One study had 23 female recreational runners do two 15km time trials, in mild, but humid conditions (68 degrees F/ 20 degrees C,  87% humidity). In one of the trials, they drank 12 oz of water during the run (about 350mls), and in the other they simply rinsed their mouths with water and spat it out, every 3kms.

The results were interesting. The time trial results of the two groups were pretty much the same – the drinking group averaged 79.8 mins and the mouth wash group averaged 79.7 minutes for the 15k. The drinking group sweated more, and the mouthwash group felt thirstier after the run. The study also looked at a group of responses called “affective responses”, which looked at things like pleasure, arousal, energy, calmness and tension. Again, the responses were fairly similar on most measures, but the mouth wash group did report more tension.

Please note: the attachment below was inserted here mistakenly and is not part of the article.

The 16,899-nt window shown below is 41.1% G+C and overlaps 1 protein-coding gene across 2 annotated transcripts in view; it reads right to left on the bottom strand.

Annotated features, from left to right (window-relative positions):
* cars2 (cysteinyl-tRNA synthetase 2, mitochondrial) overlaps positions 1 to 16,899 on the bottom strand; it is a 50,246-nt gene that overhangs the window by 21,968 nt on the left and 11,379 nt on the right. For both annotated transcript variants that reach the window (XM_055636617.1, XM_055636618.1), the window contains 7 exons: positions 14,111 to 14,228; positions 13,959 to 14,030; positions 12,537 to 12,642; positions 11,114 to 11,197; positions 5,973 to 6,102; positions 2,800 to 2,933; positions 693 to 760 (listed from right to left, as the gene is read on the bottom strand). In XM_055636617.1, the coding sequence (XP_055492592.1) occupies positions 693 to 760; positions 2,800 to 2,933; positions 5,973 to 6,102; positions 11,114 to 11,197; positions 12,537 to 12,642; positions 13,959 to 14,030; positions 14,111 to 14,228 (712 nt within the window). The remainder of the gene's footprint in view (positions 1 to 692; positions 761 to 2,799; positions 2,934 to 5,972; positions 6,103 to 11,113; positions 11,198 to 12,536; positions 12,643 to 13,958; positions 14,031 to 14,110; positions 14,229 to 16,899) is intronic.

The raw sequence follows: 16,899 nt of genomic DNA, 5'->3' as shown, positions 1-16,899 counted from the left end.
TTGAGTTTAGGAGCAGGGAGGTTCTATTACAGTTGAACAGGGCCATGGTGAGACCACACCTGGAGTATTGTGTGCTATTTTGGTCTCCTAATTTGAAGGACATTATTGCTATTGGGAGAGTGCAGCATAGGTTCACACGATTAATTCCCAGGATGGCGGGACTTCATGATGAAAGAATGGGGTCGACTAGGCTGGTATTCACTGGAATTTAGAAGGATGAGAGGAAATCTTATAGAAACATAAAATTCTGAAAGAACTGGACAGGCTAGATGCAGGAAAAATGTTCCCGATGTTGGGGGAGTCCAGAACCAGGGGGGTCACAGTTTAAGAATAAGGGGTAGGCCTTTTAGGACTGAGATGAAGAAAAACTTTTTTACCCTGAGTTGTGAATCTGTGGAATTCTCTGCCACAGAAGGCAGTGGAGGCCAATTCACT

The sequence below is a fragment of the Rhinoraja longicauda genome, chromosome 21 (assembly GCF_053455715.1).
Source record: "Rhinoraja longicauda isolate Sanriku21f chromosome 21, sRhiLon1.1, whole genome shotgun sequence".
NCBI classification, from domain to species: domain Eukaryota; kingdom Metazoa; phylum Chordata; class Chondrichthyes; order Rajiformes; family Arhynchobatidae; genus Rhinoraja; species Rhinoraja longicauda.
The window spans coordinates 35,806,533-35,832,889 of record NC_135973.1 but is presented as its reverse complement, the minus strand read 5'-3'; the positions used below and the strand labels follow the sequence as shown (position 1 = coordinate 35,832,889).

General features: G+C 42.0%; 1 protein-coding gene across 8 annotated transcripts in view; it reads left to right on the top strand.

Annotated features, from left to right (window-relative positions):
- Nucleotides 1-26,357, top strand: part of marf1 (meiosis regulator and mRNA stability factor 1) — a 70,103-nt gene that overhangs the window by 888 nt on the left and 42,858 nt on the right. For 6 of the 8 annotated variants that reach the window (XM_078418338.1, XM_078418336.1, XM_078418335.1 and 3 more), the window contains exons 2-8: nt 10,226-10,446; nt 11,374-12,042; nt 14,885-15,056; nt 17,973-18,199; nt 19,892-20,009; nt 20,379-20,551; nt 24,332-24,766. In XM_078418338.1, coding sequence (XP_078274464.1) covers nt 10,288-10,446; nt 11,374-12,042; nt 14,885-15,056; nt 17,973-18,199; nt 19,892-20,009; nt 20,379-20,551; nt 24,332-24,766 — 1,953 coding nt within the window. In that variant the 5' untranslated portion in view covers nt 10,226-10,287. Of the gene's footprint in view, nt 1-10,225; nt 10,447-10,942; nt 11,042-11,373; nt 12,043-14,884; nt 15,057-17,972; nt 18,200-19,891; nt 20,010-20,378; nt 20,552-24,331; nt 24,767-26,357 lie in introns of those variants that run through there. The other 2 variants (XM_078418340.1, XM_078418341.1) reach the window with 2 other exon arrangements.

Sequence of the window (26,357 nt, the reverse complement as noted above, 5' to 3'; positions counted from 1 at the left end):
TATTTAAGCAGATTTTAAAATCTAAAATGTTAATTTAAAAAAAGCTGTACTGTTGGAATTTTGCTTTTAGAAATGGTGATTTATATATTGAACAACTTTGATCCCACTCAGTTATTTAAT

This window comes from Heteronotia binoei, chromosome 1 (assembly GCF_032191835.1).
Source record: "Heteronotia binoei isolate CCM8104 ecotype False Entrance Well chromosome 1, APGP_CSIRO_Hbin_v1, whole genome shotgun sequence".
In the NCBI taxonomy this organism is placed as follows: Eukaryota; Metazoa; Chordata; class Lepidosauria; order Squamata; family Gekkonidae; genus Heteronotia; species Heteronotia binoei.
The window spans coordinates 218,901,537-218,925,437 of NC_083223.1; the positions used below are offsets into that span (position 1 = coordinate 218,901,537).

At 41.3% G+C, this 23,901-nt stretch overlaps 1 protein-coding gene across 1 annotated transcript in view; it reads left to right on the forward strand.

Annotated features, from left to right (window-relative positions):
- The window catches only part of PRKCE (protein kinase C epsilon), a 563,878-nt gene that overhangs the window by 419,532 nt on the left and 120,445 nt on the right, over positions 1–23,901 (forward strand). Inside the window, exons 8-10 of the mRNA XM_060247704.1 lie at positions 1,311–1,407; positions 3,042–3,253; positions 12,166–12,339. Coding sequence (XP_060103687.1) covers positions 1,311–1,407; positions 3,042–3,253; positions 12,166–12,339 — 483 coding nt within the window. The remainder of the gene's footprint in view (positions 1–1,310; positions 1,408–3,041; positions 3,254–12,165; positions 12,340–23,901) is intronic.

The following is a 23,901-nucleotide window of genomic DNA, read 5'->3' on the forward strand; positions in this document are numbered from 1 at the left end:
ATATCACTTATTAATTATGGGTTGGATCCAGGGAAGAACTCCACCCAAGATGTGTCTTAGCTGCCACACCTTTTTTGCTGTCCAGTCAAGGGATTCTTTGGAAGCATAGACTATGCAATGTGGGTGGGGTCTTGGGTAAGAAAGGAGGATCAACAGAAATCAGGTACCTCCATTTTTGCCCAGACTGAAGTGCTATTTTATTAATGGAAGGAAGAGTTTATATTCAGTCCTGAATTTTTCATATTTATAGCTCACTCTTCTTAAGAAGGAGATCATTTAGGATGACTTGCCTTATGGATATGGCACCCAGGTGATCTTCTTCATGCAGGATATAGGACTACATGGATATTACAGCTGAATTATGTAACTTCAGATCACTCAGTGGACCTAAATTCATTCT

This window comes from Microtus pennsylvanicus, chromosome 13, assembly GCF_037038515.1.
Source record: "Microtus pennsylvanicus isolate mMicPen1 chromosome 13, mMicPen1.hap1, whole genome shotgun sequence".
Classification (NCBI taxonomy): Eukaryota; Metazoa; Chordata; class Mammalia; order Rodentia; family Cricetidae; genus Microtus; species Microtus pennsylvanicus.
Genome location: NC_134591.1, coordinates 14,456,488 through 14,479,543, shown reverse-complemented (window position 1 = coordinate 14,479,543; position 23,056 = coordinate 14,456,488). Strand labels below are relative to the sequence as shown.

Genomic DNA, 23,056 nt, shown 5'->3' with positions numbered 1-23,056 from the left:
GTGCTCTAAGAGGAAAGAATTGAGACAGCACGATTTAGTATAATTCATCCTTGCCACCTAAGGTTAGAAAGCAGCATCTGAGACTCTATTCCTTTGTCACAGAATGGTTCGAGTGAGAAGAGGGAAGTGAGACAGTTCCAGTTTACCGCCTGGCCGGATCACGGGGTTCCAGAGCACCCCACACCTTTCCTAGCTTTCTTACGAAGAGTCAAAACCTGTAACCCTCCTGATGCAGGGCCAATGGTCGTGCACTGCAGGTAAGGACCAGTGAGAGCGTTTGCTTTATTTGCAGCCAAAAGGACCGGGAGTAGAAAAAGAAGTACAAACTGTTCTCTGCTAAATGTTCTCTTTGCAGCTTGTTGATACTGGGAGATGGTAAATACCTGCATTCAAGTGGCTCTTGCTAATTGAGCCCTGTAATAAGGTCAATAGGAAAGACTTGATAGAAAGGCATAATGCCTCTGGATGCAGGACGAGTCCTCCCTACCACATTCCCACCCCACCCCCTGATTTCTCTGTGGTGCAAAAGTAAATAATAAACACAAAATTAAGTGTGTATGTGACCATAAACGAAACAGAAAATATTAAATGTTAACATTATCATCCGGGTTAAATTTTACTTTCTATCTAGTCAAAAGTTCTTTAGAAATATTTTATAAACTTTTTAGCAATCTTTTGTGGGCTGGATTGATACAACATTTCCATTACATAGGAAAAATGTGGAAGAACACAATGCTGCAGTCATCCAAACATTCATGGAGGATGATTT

So, under these conditions the runners didn’t need to consume water to maintain performance. Note that the temperature was fairly mild. It’s not at all unusual in Australia to be running in much hotter temperatures. I’m not suggesting you shouldn’t drink if you feel like you need to. I am suggesting that we don’t need to drink as much as we think we do, and if your gut feels like it can’t handle any more water, you could just try rinsing and spitting instead. You might actually be better off pouring the water over your head to cool you off!

A 2010 study (sponsored by gatorade) compared runners over a series of four trail runs. One group drank 200mls of water in the 22 hours prior to the runs, and no water during the runs, and the other group went into the runs well hydrated, and drank during each run. The results showed impaired performance for the non drinkers. Note that these runners with impaired performance started the run already dehydrated, as compared to the other studies which were done with runners who had normal hydration levels prior to the experiment.

Myth Three: Loss of body weight during a run means you are dehydrated and your performance suffers